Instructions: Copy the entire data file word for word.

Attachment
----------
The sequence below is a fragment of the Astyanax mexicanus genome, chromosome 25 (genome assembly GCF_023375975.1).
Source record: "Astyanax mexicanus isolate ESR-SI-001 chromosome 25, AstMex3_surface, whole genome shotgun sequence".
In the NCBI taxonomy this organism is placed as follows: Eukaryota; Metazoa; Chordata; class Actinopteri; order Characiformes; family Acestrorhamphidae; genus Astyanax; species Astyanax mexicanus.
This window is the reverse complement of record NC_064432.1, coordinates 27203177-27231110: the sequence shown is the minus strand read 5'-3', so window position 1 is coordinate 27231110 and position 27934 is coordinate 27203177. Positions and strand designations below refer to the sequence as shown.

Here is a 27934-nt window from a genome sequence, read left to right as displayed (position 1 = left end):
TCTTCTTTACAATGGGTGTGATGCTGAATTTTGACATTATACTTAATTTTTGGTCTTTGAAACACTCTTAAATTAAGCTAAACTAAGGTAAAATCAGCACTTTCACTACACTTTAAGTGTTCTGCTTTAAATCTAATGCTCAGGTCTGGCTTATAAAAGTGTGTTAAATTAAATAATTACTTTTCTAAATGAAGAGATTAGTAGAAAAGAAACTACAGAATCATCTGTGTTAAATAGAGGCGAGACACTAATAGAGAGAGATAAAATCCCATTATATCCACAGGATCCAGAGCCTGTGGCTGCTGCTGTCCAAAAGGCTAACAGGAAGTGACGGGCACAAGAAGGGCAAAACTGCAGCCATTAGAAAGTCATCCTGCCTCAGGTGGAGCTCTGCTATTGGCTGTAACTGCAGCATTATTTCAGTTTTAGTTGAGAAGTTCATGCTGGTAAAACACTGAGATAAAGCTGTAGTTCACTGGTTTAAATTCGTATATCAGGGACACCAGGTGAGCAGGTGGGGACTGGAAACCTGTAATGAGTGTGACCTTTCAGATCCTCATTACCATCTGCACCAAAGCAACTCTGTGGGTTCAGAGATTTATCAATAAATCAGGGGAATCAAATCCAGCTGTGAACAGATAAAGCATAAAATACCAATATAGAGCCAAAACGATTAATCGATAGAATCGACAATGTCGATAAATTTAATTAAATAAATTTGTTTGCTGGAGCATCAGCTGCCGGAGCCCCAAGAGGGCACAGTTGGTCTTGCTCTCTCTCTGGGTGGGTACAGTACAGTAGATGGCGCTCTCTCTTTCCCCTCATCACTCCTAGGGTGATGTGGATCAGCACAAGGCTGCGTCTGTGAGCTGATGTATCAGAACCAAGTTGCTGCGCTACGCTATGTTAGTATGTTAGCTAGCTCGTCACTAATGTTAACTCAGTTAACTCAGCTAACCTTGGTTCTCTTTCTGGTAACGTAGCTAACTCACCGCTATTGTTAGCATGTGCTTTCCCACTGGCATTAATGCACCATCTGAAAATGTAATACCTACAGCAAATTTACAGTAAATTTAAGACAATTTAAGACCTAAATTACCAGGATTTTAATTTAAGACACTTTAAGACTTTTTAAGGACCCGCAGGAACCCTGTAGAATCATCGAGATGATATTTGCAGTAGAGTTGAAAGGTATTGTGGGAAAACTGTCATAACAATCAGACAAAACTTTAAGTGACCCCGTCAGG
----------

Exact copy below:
The sequence below is a fragment of the Astyanax mexicanus genome, chromosome 25 (genome assembly GCF_023375975.1).
Source record: "Astyanax mexicanus isolate ESR-SI-001 chromosome 25, AstMex3_surface, whole genome shotgun sequence".
In the NCBI taxonomy this organism is placed as follows: Eukaryota; Metazoa; Chordata; class Actinopteri; order Characiformes; family Acestrorhamphidae; genus Astyanax; species Astyanax mexicanus.
This window is the reverse complement of record NC_064432.1, coordinates 27203177-27231110: the sequence shown is the minus strand read 5'-3', so window position 1 is coordinate 27231110 and position 27934 is coordinate 27203177. Positions and strand designations below refer to the sequence as shown.

Here is a 27934-nt window from a genome sequence, read left to right as displayed (position 1 = left end):
TCTTCTTTACAATGGGTGTGATGCTGAATTTTGACATTATACTTAATTTTTGGTCTTTGAAACACTCTTAAATTAAGCTAAACTAAGGTAAAATCAGCACTTTCACTACACTTTAAGTGTTCTGCTTTAAATCTAATGCTCAGGTCTGGCTTATAAAAGTGTGTTAAATTAAATAATTACTTTTCTAAATGAAGAGATTAGTAGAAAAGAAACTACAGAATCATCTGTGTTAAATAGAGGCGAGACACTAATAGAGAGAGATAAAATCCCATTATATCCACAGGATCCAGAGCCTGTGGCTGCTGCTGTCCAAAAGGCTAACAGGAAGTGACGGGCACAAGAAGGGCAAAACTGCAGCCATTAGAAAGTCATCCTGCCTCAGGTGGAGCTCTGCTATTGGCTGTAACTGCAGCATTATTTCAGTTTTAGTTGAGAAGTTCATGCTGGTAAAACACTGAGATAAAGCTGTAGTTCACTGGTTTAAATTCGTATATCAGGGACACCAGGTGAGCAGGTGGGGACTGGAAACCTGTAATGAGTGTGACCTTTCAGATCCTCATTACCATCTGCACCAAAGCAACTCTGTGGGTTCAGAGATTTATCAATAAATCAGGGGAATCAAATCCAGCTGTGAACAGATAAAGCATAAAATACCAATATAGAGCCAAAACGATTAATCGATAGAATCGACAATGTCGATAAATTTAATTAAATAAATTTGTTTGCTGGAGCATCAGCTGCCGGAGCCCCAAGAGGGCACAGTTGGTCTTGCTCTCTCTCTGGGTGGGTACAGTACAGTAGATGGCGCTCTCTCTTTCCCCTCATCACTCCTAGGGTGATGTGGATCAGCACAAGGCTGCGTCTGTGAGCTGATGTATCAGAACCAAGTTGCTGCGCTACGCTATGTTAGTATGTTAGCTAGCTCGTCACTAATGTTAACTCAGTTAACTCAGCTAACCTTGGTTCTCTTTCTGGTAACGTAGCTAACTCACCGCTATTGTTAGCATGTGCTTTCCCACTGGCATTAATGCACCATCTGAAAATGTAATACCTACAGCAAATTTACAGTAAATTTAAGACAATTTAAGACCTAAATTACCAGGATTTTAATTTAAGACACTTTAAGACTTTTTAAGGACCCGCAGGAACCCTGTAGAATCATCGAGATGATATTTGCAGTAGAGTTGAAAGGTATTGTGGGAAAACTGTCATAACAATCAGACAAAACTTTAAGTGACCCCGTCAGG